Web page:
Will Super-Cold Temperatures Kill Off The Tick Population For Next Summer?

So far, winter has been pretty tough in many parts of the country. Between super-cold temperatures and the Bomb Cyclone, which has caused snow to fall in the unlikeliest of places (even Florida!), people across the country already have their sights set on spring.

The arctic weather has impacted all manner of wildlife, including sharks and iguanas. One species you may see less of next summer due to the brutal cold are ticks. Yes, the ice and sub-zero temperatures may be enough to kill some of these pests off.

icicles photo
Flickr | slgckgc

Ticks, which are arachnids (in the spider family), live in grassy and wooded areas. They survive off the blood of humans and animals. While some tick bites can be harmless, certain types of ticks also carry dangerous illnesses like Lyme disease and Rocky Mountain spotted fever.

lyme disease photo
Flickr | monkeypuzzle

Scientists aren’t entirely sure just how big of an impact the cold weather will have because the possible reduction in tick population depends on where you live and how bad winter is in your area.

If there are snow and leaves on the ground, that means ticks are more likely to survive the cold snap, as they can burrow in and insulate themselves. Bare ground, however, could leave them vulnerable to the effects of extreme temperatures.

snow photo
Getty Images | Dan Kitwood

“If the ticks were completely exposed, these temperatures of zero or five-below or 10-below would certainly be sufficient to kill a number of ticks,” Griffin Dill, a scientist at the University of Maine Cooperative Extension Pest Management Office told the Bangor Daily News.

The problem is, though, that the ground is warmer than the air.

“From what we’re finding, even with these persistent below-zero temperatures, it’s staying 25, 30, as high as 35 degrees down close to the ground,” Dill continued. “It’s still relatively warm under there … If we have the ticks covered by leaves and covered by a foot or so of snow, chances are, even with these persistent cold temperatures, they’ll be relatively unharmed.”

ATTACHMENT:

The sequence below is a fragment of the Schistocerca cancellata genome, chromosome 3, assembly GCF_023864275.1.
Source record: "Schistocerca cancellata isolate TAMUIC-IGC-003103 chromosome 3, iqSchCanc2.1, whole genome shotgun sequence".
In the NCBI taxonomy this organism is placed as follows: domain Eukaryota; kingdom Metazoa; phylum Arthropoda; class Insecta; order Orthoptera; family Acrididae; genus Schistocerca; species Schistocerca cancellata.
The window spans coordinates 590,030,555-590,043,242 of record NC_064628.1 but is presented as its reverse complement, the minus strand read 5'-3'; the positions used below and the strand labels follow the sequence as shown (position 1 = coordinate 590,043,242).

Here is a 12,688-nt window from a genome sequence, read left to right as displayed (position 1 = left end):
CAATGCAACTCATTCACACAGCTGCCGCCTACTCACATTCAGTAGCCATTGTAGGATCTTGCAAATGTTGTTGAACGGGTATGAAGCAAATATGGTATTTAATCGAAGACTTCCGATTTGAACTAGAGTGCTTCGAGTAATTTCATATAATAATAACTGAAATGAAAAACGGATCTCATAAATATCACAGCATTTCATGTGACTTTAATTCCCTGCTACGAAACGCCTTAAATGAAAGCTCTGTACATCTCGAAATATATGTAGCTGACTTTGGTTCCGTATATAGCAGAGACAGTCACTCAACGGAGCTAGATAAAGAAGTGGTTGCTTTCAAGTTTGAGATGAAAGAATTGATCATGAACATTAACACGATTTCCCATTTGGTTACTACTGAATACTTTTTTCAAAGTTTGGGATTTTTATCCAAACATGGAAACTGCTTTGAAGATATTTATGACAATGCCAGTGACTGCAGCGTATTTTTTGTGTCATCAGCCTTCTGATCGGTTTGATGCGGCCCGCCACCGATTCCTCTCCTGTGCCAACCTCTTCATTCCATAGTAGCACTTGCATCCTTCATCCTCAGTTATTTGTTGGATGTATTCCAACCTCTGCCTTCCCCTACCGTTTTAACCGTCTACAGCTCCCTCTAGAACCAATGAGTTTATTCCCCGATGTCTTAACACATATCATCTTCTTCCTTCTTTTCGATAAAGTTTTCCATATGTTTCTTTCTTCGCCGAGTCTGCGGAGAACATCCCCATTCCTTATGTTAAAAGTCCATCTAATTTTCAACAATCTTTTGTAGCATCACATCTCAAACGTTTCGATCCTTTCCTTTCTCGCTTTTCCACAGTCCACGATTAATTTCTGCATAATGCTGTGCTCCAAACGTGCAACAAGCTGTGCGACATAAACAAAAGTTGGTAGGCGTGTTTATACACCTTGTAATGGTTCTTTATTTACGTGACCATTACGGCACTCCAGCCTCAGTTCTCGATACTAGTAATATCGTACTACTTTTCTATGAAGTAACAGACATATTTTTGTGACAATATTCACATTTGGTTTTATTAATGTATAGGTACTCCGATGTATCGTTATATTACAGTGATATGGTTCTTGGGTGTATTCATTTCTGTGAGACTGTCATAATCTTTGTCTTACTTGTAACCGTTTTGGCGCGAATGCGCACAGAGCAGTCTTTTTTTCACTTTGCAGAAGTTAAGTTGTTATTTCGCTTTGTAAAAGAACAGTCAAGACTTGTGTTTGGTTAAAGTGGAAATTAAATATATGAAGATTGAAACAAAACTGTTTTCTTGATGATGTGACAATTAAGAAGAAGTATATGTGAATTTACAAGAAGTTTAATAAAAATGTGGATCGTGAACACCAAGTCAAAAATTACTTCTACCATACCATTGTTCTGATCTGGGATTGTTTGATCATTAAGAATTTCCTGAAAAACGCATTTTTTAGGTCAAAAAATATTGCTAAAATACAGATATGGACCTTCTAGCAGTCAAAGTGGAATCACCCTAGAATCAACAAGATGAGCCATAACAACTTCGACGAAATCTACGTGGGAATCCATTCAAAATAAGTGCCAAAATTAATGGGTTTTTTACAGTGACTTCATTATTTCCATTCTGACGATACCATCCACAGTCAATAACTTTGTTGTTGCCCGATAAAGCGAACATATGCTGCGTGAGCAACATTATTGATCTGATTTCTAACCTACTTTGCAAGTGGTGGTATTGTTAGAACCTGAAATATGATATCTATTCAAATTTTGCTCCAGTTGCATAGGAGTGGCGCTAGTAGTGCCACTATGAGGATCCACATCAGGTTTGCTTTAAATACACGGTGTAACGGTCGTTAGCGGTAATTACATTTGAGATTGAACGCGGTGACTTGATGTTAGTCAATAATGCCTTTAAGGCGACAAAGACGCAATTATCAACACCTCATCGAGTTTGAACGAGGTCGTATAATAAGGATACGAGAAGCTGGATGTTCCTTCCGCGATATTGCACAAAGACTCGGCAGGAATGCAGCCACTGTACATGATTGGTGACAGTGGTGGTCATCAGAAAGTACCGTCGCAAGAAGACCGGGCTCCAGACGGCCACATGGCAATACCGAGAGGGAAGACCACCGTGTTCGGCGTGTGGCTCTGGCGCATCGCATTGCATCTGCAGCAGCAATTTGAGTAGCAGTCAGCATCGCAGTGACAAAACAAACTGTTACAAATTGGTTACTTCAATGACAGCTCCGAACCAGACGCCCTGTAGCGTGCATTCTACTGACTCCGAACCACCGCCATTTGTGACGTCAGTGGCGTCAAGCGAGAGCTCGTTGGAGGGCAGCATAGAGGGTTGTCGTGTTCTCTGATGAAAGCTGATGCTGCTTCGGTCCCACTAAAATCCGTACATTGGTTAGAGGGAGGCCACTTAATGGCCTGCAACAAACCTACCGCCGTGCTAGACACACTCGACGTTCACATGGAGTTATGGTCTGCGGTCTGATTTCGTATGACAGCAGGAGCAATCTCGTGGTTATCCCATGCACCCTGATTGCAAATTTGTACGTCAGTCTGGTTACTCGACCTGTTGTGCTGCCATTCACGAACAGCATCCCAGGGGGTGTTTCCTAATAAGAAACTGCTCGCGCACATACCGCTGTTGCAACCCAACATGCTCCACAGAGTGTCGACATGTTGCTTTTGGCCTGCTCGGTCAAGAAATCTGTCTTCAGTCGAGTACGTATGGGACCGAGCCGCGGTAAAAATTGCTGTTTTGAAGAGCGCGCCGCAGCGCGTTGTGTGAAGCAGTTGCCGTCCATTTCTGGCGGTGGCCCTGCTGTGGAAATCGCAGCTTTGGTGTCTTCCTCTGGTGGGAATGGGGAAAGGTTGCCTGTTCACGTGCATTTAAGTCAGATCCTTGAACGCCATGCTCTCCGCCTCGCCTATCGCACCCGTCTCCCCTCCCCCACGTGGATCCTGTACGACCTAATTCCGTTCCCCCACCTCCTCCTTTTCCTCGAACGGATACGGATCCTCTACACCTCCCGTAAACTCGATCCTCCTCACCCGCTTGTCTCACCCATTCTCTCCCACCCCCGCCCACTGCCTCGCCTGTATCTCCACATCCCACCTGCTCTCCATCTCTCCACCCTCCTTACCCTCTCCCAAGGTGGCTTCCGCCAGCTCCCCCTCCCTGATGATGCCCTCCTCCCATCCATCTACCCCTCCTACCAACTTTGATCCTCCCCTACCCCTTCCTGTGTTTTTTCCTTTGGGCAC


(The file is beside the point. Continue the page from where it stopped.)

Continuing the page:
Ticks Are Resilient

Unlike other insects such as mosquitoes, ticks are a lot more adaptable to the cold.

snowfall photo
Getty Images | Chris J Ratcliffe

“I can put ticks in the refrigerator and take them out, and seconds later they are moving around and active. They are perfectly ok with those colder temperatures, especially if they have time to get used to it,” Susan Paskewitz, the chair of the Department of Entomology at the University of Wisconsin-Madison, told Popular Science. “Even though they have these mechanisms that protect them, they don’t go into hibernation, and they won’t be quiescent for a long period of time. As soon as it gets warm, they’ll be right back out there looking for a source of a blood meal.”

tick lyme disease photo
Flickr | fairfaxcounty

The Correlation Between Mice And Ticks

Perhaps the real question we should be asking here is: How are mice populations doing right now? In 2017, scientists predicted an above-average number of Lyme diagnoses in the Northeast due to an increase in the number of mice in that region.

As NPR reported at the time, certain animals like possums, will rid their bodies of ticks—sometimes killing them in the process. Mice and deer, another animal population that’s been growing, are able to tolerate infestations and allow ticks—and therefore Lyme disease—to flourish.

mouse photo
Flickr | gizmo-the-bandit

Bottom line: The extent of the potential effect of this weather on ticks remains to be seen. We don’t know yet whether there will be fewer pests to worry about this summer, but take heart — it will be summer again, eventually!

[H/t Country Living]